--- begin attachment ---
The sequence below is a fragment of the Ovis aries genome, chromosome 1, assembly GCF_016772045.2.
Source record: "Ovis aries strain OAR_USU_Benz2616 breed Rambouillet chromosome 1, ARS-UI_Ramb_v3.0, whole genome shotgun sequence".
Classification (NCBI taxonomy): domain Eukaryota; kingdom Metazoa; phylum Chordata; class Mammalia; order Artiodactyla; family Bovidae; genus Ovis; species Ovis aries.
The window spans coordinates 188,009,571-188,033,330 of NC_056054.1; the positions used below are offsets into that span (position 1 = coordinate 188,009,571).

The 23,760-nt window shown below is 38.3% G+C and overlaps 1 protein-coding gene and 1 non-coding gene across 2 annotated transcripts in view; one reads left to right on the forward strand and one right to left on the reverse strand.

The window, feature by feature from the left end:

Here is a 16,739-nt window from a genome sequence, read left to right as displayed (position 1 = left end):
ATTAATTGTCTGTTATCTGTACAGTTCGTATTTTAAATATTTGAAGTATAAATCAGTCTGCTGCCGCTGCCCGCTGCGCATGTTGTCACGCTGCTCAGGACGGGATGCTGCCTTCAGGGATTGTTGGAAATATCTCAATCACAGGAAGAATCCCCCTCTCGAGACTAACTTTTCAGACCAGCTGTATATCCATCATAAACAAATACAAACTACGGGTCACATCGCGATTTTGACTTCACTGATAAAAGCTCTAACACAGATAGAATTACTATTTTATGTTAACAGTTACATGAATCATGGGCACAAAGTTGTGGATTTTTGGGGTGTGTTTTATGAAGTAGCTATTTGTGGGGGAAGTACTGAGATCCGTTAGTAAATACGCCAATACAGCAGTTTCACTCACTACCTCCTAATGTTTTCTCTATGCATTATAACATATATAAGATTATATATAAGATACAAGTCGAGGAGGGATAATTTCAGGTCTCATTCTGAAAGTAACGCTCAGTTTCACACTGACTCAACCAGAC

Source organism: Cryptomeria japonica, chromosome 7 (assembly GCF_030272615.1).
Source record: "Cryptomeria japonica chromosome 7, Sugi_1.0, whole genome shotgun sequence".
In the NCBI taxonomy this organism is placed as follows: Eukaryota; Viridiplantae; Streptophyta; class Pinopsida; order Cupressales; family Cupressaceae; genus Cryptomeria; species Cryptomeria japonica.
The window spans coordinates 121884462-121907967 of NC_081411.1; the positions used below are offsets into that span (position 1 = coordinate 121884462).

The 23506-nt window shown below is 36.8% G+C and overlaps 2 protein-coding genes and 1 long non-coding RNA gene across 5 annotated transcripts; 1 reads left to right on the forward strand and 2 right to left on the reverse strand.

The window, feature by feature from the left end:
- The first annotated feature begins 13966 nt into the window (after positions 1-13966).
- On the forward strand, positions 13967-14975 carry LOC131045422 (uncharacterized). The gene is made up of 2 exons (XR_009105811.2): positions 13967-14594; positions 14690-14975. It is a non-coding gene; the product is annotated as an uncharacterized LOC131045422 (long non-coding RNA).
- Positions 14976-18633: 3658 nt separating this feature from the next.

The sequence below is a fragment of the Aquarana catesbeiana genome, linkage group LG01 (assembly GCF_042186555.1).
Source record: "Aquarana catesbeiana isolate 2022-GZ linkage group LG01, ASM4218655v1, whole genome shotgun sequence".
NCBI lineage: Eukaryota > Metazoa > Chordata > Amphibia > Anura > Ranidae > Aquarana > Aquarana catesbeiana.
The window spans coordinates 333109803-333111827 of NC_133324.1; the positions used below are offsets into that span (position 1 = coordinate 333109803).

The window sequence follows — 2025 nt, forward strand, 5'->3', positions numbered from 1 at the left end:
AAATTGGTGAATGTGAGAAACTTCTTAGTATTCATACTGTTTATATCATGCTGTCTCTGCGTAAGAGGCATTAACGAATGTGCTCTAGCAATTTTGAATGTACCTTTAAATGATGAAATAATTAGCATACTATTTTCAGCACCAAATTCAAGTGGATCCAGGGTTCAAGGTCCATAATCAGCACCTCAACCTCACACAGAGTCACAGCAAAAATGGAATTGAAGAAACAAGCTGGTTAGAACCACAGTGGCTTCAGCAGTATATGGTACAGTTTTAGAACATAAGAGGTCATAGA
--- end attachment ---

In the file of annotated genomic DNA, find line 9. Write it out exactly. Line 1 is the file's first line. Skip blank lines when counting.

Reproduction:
Source organism: Cryptomeria japonica, chromosome 7 (assembly GCF_030272615.1).